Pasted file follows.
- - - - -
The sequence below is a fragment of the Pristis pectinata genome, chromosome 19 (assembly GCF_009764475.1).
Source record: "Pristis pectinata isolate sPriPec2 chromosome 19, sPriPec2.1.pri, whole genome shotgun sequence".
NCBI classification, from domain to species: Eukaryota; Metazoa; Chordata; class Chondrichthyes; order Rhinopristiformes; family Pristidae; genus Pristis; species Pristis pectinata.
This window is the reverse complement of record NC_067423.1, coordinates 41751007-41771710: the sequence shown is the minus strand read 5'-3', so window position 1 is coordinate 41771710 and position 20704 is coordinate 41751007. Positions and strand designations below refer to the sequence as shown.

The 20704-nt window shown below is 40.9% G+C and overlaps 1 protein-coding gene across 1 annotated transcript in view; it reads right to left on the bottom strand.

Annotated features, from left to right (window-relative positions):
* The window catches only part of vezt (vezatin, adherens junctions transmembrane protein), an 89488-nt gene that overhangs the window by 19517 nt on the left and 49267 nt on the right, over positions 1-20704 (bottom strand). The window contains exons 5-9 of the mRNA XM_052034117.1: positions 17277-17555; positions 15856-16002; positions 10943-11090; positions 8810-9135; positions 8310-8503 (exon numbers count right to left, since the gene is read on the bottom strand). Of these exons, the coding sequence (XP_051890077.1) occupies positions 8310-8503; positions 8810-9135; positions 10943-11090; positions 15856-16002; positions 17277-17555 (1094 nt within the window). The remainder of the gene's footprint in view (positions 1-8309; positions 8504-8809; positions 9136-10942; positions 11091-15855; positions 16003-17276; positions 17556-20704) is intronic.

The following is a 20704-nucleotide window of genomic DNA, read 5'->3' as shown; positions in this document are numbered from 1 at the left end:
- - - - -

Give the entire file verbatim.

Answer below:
The sequence below is a fragment of the Pristis pectinata genome, chromosome 19 (assembly GCF_009764475.1).
Source record: "Pristis pectinata isolate sPriPec2 chromosome 19, sPriPec2.1.pri, whole genome shotgun sequence".
NCBI classification, from domain to species: Eukaryota; Metazoa; Chordata; class Chondrichthyes; order Rhinopristiformes; family Pristidae; genus Pristis; species Pristis pectinata.
This window is the reverse complement of record NC_067423.1, coordinates 41751007-41771710: the sequence shown is the minus strand read 5'-3', so window position 1 is coordinate 41771710 and position 20704 is coordinate 41751007. Positions and strand designations below refer to the sequence as shown.

The 20704-nt window shown below is 40.9% G+C and overlaps 1 protein-coding gene across 1 annotated transcript in view; it reads right to left on the bottom strand.

Annotated features, from left to right (window-relative positions):
* The window catches only part of vezt (vezatin, adherens junctions transmembrane protein), an 89488-nt gene that overhangs the window by 19517 nt on the left and 49267 nt on the right, over positions 1-20704 (bottom strand). The window contains exons 5-9 of the mRNA XM_052034117.1: positions 17277-17555; positions 15856-16002; positions 10943-11090; positions 8810-9135; positions 8310-8503 (exon numbers count right to left, since the gene is read on the bottom strand). Of these exons, the coding sequence (XP_051890077.1) occupies positions 8310-8503; positions 8810-9135; positions 10943-11090; positions 15856-16002; positions 17277-17555 (1094 nt within the window). The remainder of the gene's footprint in view (positions 1-8309; positions 8504-8809; positions 9136-10942; positions 11091-15855; positions 16003-17276; positions 17556-20704) is intronic.

The following is a 20704-nucleotide window of genomic DNA, read 5'->3' as shown; positions in this document are numbered from 1 at the left end: